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AUS: Testing the Net

AUS: Testing the Net: International Sweep Day Benchmarks E-Commerce Service

Today's International Internet Sweep Day will test just how well business is being done on the Internet.

"In Australia e-commerce was estimated to have generated $139 million in sales in the past 12 months. And world-wide, it is predicted to grow from $US70 billion this year to $US 1.4 trillion in four years," Australian Competition and Consumer Commission Chairman, Professor Allan Fels, said today. "And a recent survey by a US consulting group showed that privacy was considered to be of large importance to 42 per cent of consumers and that such concerns led 27 per cent to give false information in 'Net questionnaires.

"So the time is now ripe to scrutinise and encourage high standards of customer service and security," he said.

"In today's Internet Sweep Day consumer protection officers world-wide will visit the Internet and examine business sites over 24 hours.

"Ten questions will be used to assess the e-commerce sites. These relate to

disclosure of physical address;

telephone number or e-mail contact details;

itemisation of costs;

information about the security of the online payment mechanism;

applicable currency for the purchase;

possibility of any restriction on the purchase (geographical, parental approval);

refund and exchange policies;

information about how to lodge a complaint;

applicable law; and

privacy policy.

"This is the third annual sweep day organised by the ACCC. This year international agencies from Hong Kong, Taiwan, Germany, New Zealand, Portugal, Ireland, Poland, Austria, Canada, Norway, Finland, France, Denmark, Hungary and Jamaica will join the sweep.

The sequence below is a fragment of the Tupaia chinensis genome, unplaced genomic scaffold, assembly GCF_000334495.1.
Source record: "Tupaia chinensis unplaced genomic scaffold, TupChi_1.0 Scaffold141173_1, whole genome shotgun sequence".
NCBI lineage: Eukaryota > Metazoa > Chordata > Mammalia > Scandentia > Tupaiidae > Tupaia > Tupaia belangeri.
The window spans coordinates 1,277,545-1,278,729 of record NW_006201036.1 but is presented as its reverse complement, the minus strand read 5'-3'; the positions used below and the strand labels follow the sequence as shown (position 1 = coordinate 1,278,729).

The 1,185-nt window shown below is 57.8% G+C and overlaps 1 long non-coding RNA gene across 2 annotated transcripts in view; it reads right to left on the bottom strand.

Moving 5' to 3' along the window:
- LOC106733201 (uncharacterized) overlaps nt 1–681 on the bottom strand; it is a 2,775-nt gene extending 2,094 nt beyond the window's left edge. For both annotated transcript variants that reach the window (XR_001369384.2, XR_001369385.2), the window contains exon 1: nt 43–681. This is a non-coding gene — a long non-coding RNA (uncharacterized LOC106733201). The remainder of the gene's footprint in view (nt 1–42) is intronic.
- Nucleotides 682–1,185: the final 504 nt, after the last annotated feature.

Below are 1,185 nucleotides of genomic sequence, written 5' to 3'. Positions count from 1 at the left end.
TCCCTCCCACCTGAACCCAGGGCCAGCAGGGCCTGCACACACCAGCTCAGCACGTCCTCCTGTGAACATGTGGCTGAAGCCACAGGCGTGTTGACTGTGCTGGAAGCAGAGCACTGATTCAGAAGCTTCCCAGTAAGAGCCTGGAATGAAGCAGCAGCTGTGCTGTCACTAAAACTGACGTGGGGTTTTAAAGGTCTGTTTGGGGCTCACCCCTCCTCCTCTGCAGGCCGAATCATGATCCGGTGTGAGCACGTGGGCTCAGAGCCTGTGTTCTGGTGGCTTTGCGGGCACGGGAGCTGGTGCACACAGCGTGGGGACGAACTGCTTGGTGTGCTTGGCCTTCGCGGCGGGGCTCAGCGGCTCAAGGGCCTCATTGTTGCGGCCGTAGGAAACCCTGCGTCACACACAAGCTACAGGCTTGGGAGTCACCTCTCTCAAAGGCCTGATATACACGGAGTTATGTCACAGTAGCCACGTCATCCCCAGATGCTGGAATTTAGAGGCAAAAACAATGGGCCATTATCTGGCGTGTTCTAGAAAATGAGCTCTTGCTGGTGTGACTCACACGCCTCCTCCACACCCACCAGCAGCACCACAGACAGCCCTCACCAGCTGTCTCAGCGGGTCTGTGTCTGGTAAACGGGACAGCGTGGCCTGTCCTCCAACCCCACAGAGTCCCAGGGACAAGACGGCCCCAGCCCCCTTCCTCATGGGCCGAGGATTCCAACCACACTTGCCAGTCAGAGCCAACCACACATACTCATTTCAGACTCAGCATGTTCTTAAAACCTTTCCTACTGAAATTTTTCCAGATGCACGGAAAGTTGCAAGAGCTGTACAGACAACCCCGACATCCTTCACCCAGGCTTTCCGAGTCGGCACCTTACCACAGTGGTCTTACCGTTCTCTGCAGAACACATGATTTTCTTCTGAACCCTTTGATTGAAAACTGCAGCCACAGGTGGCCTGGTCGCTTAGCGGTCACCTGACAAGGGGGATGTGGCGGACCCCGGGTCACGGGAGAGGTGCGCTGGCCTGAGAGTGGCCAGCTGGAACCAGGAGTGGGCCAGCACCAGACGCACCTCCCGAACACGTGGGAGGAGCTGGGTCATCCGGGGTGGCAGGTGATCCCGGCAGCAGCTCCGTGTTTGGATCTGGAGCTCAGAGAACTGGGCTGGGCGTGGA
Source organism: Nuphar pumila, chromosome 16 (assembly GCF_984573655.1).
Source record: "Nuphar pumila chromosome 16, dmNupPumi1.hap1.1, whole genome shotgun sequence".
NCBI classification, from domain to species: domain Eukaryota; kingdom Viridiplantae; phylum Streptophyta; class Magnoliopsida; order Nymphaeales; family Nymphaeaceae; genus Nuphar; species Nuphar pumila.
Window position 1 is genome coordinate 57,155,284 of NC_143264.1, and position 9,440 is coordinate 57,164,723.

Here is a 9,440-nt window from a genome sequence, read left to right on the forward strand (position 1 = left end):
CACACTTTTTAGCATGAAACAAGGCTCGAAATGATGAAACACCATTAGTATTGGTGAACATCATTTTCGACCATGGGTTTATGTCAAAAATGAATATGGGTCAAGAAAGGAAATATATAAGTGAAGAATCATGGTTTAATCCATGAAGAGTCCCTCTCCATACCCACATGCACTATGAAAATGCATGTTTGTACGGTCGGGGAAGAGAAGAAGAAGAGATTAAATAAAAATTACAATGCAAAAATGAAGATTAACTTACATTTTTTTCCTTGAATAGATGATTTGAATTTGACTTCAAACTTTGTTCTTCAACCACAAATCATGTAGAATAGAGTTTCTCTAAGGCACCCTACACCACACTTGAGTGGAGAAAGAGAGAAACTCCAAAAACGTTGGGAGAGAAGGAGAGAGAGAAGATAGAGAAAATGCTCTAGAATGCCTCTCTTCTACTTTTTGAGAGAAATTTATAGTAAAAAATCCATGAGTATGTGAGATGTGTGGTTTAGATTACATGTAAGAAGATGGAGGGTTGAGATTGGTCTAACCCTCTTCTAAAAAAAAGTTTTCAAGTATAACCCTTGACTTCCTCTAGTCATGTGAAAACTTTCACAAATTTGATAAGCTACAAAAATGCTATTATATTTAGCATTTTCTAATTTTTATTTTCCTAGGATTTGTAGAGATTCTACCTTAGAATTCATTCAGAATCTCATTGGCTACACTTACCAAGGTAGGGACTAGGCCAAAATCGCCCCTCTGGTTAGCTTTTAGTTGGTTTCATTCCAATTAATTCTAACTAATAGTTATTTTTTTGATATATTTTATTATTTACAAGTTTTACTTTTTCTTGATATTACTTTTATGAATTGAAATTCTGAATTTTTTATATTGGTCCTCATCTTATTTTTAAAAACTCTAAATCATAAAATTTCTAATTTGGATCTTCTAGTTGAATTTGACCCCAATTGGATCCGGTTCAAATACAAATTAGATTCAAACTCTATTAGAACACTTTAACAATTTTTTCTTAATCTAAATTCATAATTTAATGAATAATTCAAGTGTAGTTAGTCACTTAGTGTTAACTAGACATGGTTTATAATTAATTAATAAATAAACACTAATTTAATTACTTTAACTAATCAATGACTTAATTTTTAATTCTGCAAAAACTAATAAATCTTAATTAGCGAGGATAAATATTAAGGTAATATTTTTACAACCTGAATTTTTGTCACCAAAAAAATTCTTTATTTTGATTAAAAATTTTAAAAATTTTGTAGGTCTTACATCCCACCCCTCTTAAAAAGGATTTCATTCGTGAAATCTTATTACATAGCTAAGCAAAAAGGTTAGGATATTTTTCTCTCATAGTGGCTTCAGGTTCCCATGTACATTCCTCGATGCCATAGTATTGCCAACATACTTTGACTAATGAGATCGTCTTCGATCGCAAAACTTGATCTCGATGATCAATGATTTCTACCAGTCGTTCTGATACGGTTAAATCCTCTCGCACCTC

"Australian agencies and non-government groups taking part include: the National Office of the Information Economy; consumer affairs/fair trading offices in the ACT, New South Wales, Western Australia, Victoria and the Northern Territory; the Communications Law Centre, the Internet Industry Association, the Public Interest Advocacy Centre and the Consumer Credit Legal Centre, WA.

"The ACCC is receiving increasing numbers of Internet-related complaints and has turned to new enforcement issues to deal with the challenge. These include improved international cooperation with counterpart agencies and proactive investigation.

"It is also re-vamping its 'Slam a Scam' page on its Internet site (www.accc.gov.au) to help consumer become Internet watchdogs.

"The ACCC is working with like-minded agencies to develop international protocols to protect consumers buying via the Internet," Professor Fels said. "Such guidelines are being developed and today's sweep will provide further impetus to their acceptance".

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